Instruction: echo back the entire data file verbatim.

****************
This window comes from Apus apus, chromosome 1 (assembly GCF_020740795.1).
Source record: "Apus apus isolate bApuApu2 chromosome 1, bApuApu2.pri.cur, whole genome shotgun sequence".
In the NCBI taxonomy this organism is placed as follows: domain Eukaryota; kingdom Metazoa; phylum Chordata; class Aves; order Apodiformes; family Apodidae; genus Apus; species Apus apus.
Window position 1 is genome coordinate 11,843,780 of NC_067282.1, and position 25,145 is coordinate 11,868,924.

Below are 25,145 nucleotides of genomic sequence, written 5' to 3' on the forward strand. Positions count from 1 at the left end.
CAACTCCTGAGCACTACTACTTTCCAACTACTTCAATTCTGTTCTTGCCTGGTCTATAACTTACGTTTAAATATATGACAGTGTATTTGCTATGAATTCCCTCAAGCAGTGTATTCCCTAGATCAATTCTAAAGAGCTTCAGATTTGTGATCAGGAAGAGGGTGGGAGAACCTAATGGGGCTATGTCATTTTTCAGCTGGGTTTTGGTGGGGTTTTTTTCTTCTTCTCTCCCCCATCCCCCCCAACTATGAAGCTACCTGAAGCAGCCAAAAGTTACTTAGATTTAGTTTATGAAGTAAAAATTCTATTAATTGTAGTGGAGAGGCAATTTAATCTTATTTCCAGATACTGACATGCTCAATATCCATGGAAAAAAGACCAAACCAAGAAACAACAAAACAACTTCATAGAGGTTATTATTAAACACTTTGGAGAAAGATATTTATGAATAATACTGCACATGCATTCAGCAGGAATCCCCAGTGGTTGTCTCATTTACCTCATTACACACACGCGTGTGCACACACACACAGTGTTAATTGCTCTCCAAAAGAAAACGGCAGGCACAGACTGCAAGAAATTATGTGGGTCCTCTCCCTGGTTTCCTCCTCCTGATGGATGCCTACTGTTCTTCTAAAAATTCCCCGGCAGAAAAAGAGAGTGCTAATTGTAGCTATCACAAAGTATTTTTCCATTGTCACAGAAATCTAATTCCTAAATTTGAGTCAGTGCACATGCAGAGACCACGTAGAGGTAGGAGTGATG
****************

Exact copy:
This window comes from Apus apus, chromosome 1 (assembly GCF_020740795.1).
Source record: "Apus apus isolate bApuApu2 chromosome 1, bApuApu2.pri.cur, whole genome shotgun sequence".
In the NCBI taxonomy this organism is placed as follows: domain Eukaryota; kingdom Metazoa; phylum Chordata; class Aves; order Apodiformes; family Apodidae; genus Apus; species Apus apus.
Window position 1 is genome coordinate 11,843,780 of NC_067282.1, and position 25,145 is coordinate 11,868,924.

Below are 25,145 nucleotides of genomic sequence, written 5' to 3' on the forward strand. Positions count from 1 at the left end.
CAACTCCTGAGCACTACTACTTTCCAACTACTTCAATTCTGTTCTTGCCTGGTCTATAACTTACGTTTAAATATATGACAGTGTATTTGCTATGAATTCCCTCAAGCAGTGTATTCCCTAGATCAATTCTAAAGAGCTTCAGATTTGTGATCAGGAAGAGGGTGGGAGAACCTAATGGGGCTATGTCATTTTTCAGCTGGGTTTTGGTGGGGTTTTTTTCTTCTTCTCTCCCCCATCCCCCCCAACTATGAAGCTACCTGAAGCAGCCAAAAGTTACTTAGATTTAGTTTATGAAGTAAAAATTCTATTAATTGTAGTGGAGAGGCAATTTAATCTTATTTCCAGATACTGACATGCTCAATATCCATGGAAAAAAGACCAAACCAAGAAACAACAAAACAACTTCATAGAGGTTATTATTAAACACTTTGGAGAAAGATATTTATGAATAATACTGCACATGCATTCAGCAGGAATCCCCAGTGGTTGTCTCATTTACCTCATTACACACACGCGTGTGCACACACACACAGTGTTAATTGCTCTCCAAAAGAAAACGGCAGGCACAGACTGCAAGAAATTATGTGGGTCCTCTCCCTGGTTTCCTCCTCCTGATGGATGCCTACTGTTCTTCTAAAAATTCCCCGGCAGAAAAAGAGAGTGCTAATTGTAGCTATCACAAAGTATTTTTCCATTGTCACAGAAATCTAATTCCTAAATTTGAGTCAGTGCACATGCAGAGACCACGTAGAGGTAGGAGTGATG